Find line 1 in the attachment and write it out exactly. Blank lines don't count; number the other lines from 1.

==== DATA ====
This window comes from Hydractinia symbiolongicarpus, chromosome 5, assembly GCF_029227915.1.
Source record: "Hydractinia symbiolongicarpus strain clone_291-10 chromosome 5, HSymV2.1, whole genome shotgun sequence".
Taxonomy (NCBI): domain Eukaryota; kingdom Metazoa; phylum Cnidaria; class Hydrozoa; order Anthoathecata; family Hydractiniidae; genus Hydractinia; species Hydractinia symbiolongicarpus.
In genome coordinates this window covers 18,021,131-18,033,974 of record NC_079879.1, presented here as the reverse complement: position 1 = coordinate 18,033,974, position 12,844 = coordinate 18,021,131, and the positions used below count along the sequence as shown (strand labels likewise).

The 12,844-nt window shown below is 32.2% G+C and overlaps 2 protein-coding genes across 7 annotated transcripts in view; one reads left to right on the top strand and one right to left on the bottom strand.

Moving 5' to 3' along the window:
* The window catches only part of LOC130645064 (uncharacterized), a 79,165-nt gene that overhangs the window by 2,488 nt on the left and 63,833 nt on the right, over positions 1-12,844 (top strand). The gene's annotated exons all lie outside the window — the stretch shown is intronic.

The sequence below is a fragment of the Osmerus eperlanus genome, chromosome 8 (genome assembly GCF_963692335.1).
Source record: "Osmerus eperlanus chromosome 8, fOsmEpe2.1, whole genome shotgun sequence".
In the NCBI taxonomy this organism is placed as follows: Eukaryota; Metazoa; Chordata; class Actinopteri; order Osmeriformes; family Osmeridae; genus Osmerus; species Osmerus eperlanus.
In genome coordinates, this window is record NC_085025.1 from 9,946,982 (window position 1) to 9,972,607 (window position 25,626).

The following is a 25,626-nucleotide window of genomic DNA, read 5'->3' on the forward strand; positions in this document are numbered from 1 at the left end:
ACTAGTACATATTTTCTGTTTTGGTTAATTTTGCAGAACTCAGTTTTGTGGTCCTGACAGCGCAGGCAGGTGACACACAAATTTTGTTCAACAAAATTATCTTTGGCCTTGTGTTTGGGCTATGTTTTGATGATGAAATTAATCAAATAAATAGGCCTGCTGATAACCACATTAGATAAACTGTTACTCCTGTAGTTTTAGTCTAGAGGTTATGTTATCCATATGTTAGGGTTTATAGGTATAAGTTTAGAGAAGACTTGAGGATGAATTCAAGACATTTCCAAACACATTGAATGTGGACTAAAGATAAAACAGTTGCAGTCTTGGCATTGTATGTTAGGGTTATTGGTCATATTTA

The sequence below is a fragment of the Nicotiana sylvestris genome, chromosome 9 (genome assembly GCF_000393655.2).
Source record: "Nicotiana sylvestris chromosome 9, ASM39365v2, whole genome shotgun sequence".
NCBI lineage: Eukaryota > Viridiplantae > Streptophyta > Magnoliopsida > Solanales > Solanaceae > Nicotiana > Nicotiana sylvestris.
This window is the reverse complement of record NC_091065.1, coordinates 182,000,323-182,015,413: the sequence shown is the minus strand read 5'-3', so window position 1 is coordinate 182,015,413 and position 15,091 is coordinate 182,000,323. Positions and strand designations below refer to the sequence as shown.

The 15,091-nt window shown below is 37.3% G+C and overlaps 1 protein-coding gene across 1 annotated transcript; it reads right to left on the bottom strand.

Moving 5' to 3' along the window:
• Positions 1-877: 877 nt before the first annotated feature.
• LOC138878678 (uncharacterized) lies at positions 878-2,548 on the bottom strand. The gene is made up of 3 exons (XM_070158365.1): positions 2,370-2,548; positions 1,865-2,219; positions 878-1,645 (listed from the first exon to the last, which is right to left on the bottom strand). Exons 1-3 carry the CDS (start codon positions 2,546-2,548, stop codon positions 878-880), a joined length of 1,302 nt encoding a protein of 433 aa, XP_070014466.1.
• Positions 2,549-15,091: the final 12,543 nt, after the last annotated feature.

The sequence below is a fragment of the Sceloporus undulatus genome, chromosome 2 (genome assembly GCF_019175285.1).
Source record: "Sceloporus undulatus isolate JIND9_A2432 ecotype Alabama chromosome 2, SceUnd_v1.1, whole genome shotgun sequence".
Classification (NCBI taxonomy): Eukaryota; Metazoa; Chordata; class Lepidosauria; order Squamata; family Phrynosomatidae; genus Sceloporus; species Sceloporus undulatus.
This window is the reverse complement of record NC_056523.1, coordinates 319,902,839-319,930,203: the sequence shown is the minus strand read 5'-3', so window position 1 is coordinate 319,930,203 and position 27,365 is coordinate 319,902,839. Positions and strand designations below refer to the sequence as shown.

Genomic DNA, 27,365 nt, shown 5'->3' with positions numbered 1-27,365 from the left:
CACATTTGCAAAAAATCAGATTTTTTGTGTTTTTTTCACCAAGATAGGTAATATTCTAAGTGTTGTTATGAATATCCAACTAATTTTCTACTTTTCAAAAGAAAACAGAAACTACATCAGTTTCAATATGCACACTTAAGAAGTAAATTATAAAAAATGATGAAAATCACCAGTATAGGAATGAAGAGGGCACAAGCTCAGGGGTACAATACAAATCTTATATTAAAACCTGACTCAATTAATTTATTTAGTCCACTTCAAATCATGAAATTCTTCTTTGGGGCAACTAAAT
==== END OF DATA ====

This window comes from Hydractinia symbiolongicarpus, chromosome 5, assembly GCF_029227915.1.